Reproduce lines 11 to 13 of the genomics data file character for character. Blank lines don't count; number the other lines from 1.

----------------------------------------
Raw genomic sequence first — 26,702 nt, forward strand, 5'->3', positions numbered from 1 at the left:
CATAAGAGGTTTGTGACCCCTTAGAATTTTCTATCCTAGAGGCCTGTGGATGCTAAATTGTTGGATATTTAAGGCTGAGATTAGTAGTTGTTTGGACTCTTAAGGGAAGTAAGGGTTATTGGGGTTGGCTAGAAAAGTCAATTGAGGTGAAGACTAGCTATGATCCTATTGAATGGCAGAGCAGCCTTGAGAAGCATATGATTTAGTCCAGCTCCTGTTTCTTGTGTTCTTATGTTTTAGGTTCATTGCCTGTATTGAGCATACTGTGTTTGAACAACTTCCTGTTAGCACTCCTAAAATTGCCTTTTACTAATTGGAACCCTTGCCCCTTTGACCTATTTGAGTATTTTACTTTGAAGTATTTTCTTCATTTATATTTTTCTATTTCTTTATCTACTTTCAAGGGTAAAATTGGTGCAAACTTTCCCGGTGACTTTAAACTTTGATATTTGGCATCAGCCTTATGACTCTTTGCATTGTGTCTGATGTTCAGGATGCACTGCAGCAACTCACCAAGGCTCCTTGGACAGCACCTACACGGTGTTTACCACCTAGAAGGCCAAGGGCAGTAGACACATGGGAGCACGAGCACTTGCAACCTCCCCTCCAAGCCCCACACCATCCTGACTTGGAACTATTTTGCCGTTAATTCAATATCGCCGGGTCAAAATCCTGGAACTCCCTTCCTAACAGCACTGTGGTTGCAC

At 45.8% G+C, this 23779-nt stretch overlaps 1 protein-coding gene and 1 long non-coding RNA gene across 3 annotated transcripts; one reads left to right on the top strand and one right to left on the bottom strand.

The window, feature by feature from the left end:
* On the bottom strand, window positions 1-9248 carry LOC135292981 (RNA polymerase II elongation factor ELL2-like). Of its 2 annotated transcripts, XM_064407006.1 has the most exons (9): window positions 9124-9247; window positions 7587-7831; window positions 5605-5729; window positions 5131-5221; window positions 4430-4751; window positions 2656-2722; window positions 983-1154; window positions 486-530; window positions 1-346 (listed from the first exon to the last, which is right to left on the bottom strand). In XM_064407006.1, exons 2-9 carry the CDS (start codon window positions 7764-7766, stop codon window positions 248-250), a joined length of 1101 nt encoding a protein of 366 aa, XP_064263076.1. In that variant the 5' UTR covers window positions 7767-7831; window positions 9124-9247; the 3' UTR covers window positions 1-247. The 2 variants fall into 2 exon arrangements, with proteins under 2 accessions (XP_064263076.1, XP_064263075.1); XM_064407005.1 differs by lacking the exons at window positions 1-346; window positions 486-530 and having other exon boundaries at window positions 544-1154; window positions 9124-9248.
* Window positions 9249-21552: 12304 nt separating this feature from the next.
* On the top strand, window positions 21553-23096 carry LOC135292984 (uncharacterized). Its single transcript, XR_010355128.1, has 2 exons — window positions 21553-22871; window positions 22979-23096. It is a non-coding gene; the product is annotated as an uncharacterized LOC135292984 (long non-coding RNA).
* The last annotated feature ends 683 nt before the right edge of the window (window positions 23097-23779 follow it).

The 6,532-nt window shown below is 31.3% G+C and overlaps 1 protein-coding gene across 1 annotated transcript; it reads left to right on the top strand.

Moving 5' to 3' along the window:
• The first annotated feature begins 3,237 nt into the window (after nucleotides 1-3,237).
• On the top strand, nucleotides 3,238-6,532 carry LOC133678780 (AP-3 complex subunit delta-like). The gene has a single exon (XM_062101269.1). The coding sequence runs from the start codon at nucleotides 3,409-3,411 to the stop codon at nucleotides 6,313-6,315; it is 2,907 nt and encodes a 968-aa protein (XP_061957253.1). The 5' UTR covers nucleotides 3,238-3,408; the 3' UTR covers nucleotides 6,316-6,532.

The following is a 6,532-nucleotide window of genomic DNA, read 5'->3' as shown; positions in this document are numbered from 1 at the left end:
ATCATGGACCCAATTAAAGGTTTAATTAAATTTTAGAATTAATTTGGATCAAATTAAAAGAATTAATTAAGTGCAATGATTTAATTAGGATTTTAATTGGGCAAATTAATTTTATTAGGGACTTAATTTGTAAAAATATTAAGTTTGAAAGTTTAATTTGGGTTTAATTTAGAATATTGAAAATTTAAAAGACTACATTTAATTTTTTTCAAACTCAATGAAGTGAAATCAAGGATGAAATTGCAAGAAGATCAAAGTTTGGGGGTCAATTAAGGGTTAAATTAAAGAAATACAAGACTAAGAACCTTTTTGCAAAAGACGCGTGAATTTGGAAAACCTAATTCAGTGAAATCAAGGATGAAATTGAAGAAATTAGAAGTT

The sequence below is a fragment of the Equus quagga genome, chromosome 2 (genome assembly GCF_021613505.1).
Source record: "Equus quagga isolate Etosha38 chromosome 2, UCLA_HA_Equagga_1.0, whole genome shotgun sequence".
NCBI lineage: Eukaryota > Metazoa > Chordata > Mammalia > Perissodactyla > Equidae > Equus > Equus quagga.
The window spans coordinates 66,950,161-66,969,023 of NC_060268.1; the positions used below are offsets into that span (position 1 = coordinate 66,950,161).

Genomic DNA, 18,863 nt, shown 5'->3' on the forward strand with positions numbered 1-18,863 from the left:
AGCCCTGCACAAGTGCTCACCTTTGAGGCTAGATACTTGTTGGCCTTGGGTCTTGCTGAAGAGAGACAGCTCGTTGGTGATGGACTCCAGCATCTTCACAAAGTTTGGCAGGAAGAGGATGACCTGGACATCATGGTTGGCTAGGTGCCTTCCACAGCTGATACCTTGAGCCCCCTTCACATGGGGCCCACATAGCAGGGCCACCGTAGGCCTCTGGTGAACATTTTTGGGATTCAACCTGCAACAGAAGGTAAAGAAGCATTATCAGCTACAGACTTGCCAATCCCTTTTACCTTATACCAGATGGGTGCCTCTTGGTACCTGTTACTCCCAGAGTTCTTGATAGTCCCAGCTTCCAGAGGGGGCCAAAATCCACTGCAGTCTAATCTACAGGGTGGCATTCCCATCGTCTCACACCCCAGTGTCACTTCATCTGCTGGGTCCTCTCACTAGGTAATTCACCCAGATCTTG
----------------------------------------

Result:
• The first annotated feature begins 3,237 nt into the window (after nucleotides 1-3,237).
• On the top strand, nucleotides 3,238-6,532 carry LOC133678780 (AP-3 complex subunit delta-like). The gene has a single exon (XM_062101269.1). The coding sequence runs from the start codon at nucleotides 3,409-3,411 to the stop codon at nucleotides 6,313-6,315; it is 2,907 nt and encodes a 968-aa protein (XP_061957253.1). The 5' UTR covers nucleotides 3,238-3,408; the 3' UTR covers nucleotides 6,316-6,532.

The following is a 6,532-nucleotide window of genomic DNA, read 5'->3' as shown; positions in this document are numbered from 1 at the left end: